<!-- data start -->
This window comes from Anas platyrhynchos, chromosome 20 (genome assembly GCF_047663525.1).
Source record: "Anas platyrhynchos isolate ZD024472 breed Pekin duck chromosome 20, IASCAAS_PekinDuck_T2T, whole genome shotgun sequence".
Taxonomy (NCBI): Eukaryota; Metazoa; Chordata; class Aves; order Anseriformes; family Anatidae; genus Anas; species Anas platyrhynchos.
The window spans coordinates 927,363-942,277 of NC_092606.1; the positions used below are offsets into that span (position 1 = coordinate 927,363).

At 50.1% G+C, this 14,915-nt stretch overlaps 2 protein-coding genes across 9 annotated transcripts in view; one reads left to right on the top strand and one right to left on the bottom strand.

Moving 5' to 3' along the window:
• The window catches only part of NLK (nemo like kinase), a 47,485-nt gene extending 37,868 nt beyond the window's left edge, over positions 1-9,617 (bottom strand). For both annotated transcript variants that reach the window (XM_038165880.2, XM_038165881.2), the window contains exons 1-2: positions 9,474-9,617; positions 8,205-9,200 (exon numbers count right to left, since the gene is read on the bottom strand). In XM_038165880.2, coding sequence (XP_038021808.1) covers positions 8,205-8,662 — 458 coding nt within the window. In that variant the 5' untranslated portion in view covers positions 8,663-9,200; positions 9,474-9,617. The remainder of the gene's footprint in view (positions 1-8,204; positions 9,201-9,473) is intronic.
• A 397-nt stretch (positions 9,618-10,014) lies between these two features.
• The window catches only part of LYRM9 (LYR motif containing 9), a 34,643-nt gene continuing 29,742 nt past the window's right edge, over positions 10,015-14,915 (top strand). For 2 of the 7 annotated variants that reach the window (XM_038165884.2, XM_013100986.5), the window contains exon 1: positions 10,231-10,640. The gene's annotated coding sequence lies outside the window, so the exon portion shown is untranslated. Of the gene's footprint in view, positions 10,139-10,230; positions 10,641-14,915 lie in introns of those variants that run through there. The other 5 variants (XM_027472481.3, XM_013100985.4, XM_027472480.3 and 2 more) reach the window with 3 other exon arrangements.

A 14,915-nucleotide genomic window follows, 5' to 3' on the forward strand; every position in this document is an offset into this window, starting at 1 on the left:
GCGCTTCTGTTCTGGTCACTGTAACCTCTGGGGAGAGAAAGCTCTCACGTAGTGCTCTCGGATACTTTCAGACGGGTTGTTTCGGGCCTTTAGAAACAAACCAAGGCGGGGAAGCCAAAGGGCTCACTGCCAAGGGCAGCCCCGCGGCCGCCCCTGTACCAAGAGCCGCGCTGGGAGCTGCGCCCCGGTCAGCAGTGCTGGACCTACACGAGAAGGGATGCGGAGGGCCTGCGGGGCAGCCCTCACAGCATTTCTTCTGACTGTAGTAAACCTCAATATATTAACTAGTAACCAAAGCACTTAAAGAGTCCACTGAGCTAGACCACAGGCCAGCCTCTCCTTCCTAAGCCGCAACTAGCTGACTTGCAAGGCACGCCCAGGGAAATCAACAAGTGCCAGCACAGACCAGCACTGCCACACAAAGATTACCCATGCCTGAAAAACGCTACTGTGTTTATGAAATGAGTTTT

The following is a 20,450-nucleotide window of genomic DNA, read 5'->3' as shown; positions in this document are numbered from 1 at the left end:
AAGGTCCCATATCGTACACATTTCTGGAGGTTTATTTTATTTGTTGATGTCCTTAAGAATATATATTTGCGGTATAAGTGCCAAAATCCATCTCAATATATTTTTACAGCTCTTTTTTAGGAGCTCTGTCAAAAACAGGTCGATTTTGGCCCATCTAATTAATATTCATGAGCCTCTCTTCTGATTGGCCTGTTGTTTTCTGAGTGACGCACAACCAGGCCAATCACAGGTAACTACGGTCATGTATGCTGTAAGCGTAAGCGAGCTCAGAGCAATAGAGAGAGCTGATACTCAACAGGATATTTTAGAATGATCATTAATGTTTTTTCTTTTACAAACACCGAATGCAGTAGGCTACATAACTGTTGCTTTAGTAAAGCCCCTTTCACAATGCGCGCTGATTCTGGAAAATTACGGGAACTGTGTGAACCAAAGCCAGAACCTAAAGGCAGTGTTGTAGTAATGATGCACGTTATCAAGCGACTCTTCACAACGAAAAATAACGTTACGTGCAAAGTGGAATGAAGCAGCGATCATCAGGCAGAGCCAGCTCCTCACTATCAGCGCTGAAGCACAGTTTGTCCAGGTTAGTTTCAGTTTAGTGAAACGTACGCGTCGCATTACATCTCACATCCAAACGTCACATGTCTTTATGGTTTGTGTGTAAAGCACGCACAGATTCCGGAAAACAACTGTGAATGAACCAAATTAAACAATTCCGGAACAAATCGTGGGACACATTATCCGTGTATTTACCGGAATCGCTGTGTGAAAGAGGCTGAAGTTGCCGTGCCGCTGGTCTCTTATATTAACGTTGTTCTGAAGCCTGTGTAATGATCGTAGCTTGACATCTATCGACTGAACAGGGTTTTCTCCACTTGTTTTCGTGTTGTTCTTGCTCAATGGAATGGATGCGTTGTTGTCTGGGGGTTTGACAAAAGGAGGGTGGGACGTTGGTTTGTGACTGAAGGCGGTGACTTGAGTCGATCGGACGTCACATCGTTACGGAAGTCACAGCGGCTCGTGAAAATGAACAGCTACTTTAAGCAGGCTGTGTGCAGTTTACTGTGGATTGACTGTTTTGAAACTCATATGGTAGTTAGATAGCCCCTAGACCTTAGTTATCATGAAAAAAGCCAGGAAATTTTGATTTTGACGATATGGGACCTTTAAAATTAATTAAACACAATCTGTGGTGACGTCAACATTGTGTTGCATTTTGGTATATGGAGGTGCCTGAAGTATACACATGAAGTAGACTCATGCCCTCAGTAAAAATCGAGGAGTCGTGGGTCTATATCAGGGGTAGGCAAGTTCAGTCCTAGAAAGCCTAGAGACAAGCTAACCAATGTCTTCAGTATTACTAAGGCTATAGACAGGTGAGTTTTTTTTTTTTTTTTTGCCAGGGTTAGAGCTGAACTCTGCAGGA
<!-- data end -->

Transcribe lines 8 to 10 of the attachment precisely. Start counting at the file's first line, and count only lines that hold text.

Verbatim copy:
• A 397-nt stretch (positions 9,618-10,014) lies between these two features.
• The window catches only part of LYRM9 (LYR motif containing 9), a 34,643-nt gene continuing 29,742 nt past the window's right edge, over positions 10,015-14,915 (top strand). For 2 of the 7 annotated variants that reach the window (XM_038165884.2, XM_013100986.5), the window contains exon 1: positions 10,231-10,640. The gene's annotated coding sequence lies outside the window, so the exon portion shown is untranslated. Of the gene's footprint in view, positions 10,139-10,230; positions 10,641-14,915 lie in introns of those variants that run through there. The other 5 variants (XM_027472481.3, XM_013100985.4, XM_027472480.3 and 2 more) reach the window with 3 other exon arrangements.

A 14,915-nucleotide genomic window follows, 5' to 3' on the forward strand; every position in this document is an offset into this window, starting at 1 on the left: